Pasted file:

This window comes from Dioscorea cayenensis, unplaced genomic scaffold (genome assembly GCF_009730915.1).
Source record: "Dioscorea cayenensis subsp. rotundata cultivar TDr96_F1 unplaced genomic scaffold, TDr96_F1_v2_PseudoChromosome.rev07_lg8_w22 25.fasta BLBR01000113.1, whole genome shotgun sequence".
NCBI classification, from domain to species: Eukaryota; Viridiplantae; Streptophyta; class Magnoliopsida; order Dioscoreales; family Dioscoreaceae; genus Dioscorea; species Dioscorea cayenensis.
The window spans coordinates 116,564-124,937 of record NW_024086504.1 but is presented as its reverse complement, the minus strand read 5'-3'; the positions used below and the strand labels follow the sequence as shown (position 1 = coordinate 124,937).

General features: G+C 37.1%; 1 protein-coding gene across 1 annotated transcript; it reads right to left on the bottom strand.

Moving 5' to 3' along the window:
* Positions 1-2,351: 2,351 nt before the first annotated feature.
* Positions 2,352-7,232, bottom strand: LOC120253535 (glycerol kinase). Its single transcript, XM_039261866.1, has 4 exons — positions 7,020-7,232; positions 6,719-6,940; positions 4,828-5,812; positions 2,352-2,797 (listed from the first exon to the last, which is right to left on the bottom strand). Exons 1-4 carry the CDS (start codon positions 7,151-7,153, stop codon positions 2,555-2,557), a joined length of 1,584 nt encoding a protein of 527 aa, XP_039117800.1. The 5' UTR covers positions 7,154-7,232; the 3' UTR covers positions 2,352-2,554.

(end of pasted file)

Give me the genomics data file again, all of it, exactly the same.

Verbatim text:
This window comes from Dioscorea cayenensis, unplaced genomic scaffold (genome assembly GCF_009730915.1).
Source record: "Dioscorea cayenensis subsp. rotundata cultivar TDr96_F1 unplaced genomic scaffold, TDr96_F1_v2_PseudoChromosome.rev07_lg8_w22 25.fasta BLBR01000113.1, whole genome shotgun sequence".
NCBI classification, from domain to species: Eukaryota; Viridiplantae; Streptophyta; class Magnoliopsida; order Dioscoreales; family Dioscoreaceae; genus Dioscorea; species Dioscorea cayenensis.
The window spans coordinates 116,564-124,937 of record NW_024086504.1 but is presented as its reverse complement, the minus strand read 5'-3'; the positions used below and the strand labels follow the sequence as shown (position 1 = coordinate 124,937).

General features: G+C 37.1%; 1 protein-coding gene across 1 annotated transcript; it reads right to left on the bottom strand.

Moving 5' to 3' along the window:
* Positions 1-2,351: 2,351 nt before the first annotated feature.
* Positions 2,352-7,232, bottom strand: LOC120253535 (glycerol kinase). Its single transcript, XM_039261866.1, has 4 exons — positions 7,020-7,232; positions 6,719-6,940; positions 4,828-5,812; positions 2,352-2,797 (listed from the first exon to the last, which is right to left on the bottom strand). Exons 1-4 carry the CDS (start codon positions 7,151-7,153, stop codon positions 2,555-2,557), a joined length of 1,584 nt encoding a protein of 527 aa, XP_039117800.1. The 5' UTR covers positions 7,154-7,232; the 3' UTR covers positions 2,352-2,554.